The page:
Since we’re wallowing in old Ford dump trucks, how about a little pictorial on one that showed up at my house demolition party this summer? A couple of days late actually, to haul off the big chunks of logs from the two trees that had to come down. We could have used to to good effect yanking on the steel cable to take down the stubborn structure. Yes, living is Eugene is a bit like living in Havana, so when a half-century old truck shows up for work, it’s just another day in CC paradise.
This fine veteran was bought by its youngish jack-of-all trades owner fairly recently, and for a song (I’ve forgotten now; it was last summer!). Maybe $700; or $1100. And it’s been earning its keep, as I see it plying the streets from time to time. So let’s take a quick tour, and check out this jealousy-inspiring rig.
The owner told me this F600 was a 1962, but that didn’t square with the grille,
or the manufacturer’s plate. 1964 F-Series trucks began the model year with serial numbers of 445000; this is a ’64 indeed.
That non-stock hood ornament’s origins escapes me just now, but I know one of you will enlighten us.
Under it lies a 292 cubic inch (4.9 L) Y-Block V8, rated at 153 (net) hp at 3600 rpm. No, the Y-block was not known for its willingness to breathe and rev, but it’s a solid old lump, and acquits itself aurally very nicely indeed through its two shorty pipes and glass-pack mufflers.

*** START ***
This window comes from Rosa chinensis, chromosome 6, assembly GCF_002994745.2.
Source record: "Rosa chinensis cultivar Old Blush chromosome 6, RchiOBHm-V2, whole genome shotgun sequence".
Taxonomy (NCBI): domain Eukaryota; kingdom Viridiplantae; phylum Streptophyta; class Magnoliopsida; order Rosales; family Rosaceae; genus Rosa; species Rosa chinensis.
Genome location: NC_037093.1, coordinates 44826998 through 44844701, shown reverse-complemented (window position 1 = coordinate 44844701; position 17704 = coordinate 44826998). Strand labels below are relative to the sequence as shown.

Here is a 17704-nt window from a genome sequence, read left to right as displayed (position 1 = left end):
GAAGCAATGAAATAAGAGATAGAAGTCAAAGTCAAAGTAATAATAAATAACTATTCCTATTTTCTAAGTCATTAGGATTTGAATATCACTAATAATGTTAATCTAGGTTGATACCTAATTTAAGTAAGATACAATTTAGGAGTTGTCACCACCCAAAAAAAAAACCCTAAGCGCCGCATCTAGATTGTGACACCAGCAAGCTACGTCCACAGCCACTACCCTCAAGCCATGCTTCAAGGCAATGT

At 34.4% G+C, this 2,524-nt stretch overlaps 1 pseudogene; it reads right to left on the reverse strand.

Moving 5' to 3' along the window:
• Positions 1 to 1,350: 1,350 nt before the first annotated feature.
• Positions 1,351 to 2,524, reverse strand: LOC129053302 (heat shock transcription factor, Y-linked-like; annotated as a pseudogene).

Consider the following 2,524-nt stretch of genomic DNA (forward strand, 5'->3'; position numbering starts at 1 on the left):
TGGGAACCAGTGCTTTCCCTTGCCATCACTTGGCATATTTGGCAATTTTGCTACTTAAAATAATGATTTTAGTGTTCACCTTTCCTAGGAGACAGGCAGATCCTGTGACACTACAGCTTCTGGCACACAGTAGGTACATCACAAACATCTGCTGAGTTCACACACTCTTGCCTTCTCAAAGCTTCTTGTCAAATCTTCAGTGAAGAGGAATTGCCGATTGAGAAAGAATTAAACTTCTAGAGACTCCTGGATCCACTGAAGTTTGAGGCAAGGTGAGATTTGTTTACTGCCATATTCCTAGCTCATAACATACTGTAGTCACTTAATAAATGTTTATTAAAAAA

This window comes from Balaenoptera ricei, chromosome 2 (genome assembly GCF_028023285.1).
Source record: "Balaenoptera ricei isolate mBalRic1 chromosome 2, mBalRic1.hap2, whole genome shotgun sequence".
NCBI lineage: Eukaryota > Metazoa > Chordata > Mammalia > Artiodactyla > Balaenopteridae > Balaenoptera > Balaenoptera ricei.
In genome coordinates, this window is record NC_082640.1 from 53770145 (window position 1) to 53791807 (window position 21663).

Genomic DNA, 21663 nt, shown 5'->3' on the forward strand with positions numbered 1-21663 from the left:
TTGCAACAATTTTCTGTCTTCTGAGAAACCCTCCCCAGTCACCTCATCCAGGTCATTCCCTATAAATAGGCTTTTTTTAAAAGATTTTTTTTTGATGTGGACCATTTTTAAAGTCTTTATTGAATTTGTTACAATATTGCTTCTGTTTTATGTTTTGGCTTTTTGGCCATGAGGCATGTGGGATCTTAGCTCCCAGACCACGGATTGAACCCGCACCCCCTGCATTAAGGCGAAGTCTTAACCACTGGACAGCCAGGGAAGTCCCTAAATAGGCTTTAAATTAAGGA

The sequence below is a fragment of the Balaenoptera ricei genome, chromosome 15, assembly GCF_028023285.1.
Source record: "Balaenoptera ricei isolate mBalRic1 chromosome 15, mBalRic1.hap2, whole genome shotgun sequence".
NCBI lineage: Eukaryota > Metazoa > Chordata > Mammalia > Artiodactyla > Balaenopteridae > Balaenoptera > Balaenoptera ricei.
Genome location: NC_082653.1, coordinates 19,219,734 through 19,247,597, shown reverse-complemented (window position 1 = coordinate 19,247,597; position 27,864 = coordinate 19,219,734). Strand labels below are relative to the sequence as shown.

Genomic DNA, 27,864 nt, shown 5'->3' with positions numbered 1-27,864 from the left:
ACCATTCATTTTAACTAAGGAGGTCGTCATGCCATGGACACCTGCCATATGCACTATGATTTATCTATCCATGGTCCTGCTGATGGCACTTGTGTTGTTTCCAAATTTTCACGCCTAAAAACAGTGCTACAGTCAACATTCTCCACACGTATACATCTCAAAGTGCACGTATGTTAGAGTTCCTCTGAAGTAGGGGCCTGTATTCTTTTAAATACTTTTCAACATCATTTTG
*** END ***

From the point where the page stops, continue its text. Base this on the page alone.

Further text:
“Ace” has a Custom Cab, no less, trimmed with lots of chrome on the grille and in other important places. Someone paid good money for those flourishes in 1964. Pride of ownership.
Let’s slide in and get (re)acquainted. The Custom Cab option means some additional chrome on the dash, but other than that, things are pretty spartan.
There’s the fun stuff: big long shifter for the four or five speed transmission, and the little red knob that affords so much pleasure when twiddled with properly. Splitting up-shifts cleanly, without just a quick let-up on the throttle, is an effortless joy. Split downshifts, unless done right, will give a tell-tale grind from the two-speed rear axle. That chrome lever is for the trailer brakes. No time for texting while driving this rig.
Of course, there’s a few more levers on the floor for the PTO to drive the hydraulic dump bed, as well as to actually control the lift.
I couldn’t help but notice this little air filter on the cab floor. Hmm?
I’m 99% certain he told me it was for the hydrovac brake system, a more powerful vacuum-assist commonly used on mid-sized trucks without air-brakes.
While we’re under there on this nice warm summer day, lets peel off a shot of the hydraulic pump for the dump bed, which is driven off the transmission. Need to put in neutral, and release the clutch, after pulling on the right pto lever in the cab.
Here’s the other end, with the wires to the solenoid-activated two-speed rear axle.
That concludes our tour. The F600 is ready to roll, hauling the big log sections to the Urban Lumber Company, where they will be turned into something useful. The Ford’s barely-muffled exhaust can be heard for several blocks before the background noise swallows it up. Summer’s calm returns, and it’s time to clean up the brush.